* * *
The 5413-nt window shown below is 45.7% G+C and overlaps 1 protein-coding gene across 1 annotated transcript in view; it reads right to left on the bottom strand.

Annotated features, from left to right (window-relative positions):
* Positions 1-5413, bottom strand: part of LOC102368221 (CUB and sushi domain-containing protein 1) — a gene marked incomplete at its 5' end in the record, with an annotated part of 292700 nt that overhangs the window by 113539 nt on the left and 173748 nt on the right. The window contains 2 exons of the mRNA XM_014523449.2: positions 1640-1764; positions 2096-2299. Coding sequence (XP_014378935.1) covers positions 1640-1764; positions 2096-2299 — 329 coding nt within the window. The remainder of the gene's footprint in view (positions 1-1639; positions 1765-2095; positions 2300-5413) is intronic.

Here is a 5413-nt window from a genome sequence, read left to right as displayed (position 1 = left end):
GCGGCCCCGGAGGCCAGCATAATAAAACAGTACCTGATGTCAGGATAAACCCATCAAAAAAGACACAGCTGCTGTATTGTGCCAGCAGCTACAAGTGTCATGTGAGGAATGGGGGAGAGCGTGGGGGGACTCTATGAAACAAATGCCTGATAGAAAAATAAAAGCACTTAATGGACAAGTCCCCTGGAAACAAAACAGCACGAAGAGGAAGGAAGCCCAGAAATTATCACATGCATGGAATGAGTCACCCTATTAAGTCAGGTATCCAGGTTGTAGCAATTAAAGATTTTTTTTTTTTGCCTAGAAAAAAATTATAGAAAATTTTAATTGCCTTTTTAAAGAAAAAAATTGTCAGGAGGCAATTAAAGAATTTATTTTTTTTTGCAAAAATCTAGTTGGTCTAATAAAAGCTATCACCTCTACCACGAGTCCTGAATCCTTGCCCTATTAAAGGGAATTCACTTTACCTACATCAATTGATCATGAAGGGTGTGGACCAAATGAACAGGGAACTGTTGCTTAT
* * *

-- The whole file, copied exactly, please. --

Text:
The 5413-nt window shown below is 45.7% G+C and overlaps 1 protein-coding gene across 1 annotated transcript in view; it reads right to left on the bottom strand.

Annotated features, from left to right (window-relative positions):
* Positions 1-5413, bottom strand: part of LOC102368221 (CUB and sushi domain-containing protein 1) — a gene marked incomplete at its 5' end in the record, with an annotated part of 292700 nt that overhangs the window by 113539 nt on the left and 173748 nt on the right. The window contains 2 exons of the mRNA XM_014523449.2: positions 1640-1764; positions 2096-2299. Coding sequence (XP_014378935.1) covers positions 1640-1764; positions 2096-2299 — 329 coding nt within the window. The remainder of the gene's footprint in view (positions 1-1639; positions 1765-2095; positions 2300-5413) is intronic.

Here is a 5413-nt window from a genome sequence, read left to right as displayed (position 1 = left end):
GCGGCCCCGGAGGCCAGCATAATAAAACAGTACCTGATGTCAGGATAAACCCATCAAAAAAGACACAGCTGCTGTATTGTGCCAGCAGCTACAAGTGTCATGTGAGGAATGGGGGAGAGCGTGGGGGGACTCTATGAAACAAATGCCTGATAGAAAAATAAAAGCACTTAATGGACAAGTCCCCTGGAAACAAAACAGCACGAAGAGGAAGGAAGCCCAGAAATTATCACATGCATGGAATGAGTCACCCTATTAAGTCAGGTATCCAGGTTGTAGCAATTAAAGATTTTTTTTTTTTGCCTAGAAAAAAATTATAGAAAATTTTAATTGCCTTTTTAAAGAAAAAAATTGTCAGGAGGCAATTAAAGAATTTATTTTTTTTTGCAAAAATCTAGTTGGTCTAATAAAAGCTATCACCTCTACCACGAGTCCTGAATCCTTGCCCTATTAAAGGGAATTCACTTTACCTACATCAATTGATCATGAAGGGTGTGGACCAAATGAACAGGGAACTGTTGCTTAT